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Today's newsletter is 1,332 words, a 5-minute read.

1 big thing: In cyber espionage, U.S. is both hunted and hunter

Illustration: Eniola Odetunde/Axios

American outrage over foreign cyber espionage, like Russia's SolarWinds hack, obscures the uncomfortable reality that the U.S. secretly does just the same thing to other countries.

Why it matters: Secrecy is often necessary in cyber spying to protect sources and methods, preserve strategic edges that may stem from purloined information, and prevent diplomatic incidents.

  • But when the U.S. is only portrayed as a victim of nation-state cyber activity and not as a perpetrator in its own right, it creates a false impression of the state of play and invites calls for vengeance that could prove misguided or self-defeating.

The big picture: The U.S. is stronger in cyberspace than any other country, with world-spanning digital snooping capabilities, buttressed by American technological ingenuity and some of the planet’s most talented hackers and daring overseas operators.

  • Yet hacking performed by the U.S. — or our Five Eyes allies — is artificially hidden from view. Not only do U.S. officials not disclose it, neither do most private threat intelligence firms (insofar as they have insight), for reasons of patriotism, pedigree and profit.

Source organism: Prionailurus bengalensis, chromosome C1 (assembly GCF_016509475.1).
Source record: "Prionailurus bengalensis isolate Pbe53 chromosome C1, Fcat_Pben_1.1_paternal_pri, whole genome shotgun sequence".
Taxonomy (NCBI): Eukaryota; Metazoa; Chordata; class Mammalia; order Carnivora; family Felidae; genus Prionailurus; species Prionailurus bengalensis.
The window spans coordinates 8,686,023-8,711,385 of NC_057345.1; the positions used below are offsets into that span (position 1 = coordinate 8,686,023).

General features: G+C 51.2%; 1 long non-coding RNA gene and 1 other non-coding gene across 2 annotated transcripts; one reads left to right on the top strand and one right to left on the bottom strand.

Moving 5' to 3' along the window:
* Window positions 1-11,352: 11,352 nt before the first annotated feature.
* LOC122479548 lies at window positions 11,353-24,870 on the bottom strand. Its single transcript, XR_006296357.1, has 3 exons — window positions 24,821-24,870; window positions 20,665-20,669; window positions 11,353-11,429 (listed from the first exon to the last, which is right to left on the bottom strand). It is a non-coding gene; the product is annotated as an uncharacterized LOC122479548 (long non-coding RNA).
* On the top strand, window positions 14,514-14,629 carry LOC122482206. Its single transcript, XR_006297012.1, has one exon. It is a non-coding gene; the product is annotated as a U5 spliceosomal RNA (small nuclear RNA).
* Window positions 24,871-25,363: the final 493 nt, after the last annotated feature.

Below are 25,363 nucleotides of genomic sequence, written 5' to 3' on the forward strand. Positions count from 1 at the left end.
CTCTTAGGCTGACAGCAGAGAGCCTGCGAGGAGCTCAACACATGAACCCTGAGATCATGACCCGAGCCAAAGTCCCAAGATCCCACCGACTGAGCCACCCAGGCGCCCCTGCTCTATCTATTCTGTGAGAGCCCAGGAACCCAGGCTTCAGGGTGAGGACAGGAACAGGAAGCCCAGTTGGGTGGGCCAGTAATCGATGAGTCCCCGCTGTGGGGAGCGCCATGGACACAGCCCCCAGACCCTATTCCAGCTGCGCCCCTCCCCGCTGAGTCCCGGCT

Generally, only foreign-owned private cyber firms like the Russia-based Kaspersky, the object of deep distrust by U.S. intelligence officials, have treated U.S. threat actors like others: by naming them, describing their targets, and detailing their tactics, techniques and procedures.

Between the lines: The greater visibility, and heated rhetoric, surrounding cyber operations targeting the U.S. leads to more ink being spilled on the subject, which, in an escalatory spiral, further raises the public temperature.

  • Many within the halls of government — including in Congress, where most lawmakers are not regularly privy to classified information regarding U.S. government hacking — are also taking their cues from public reporting.
  • That means U.S. officials are themselves absorbing, and then often further amplifying, this distorted view.

Even when officials do acknowledge American cyber spying, it's often in coded language or to describe a specific subset of U.S. actions.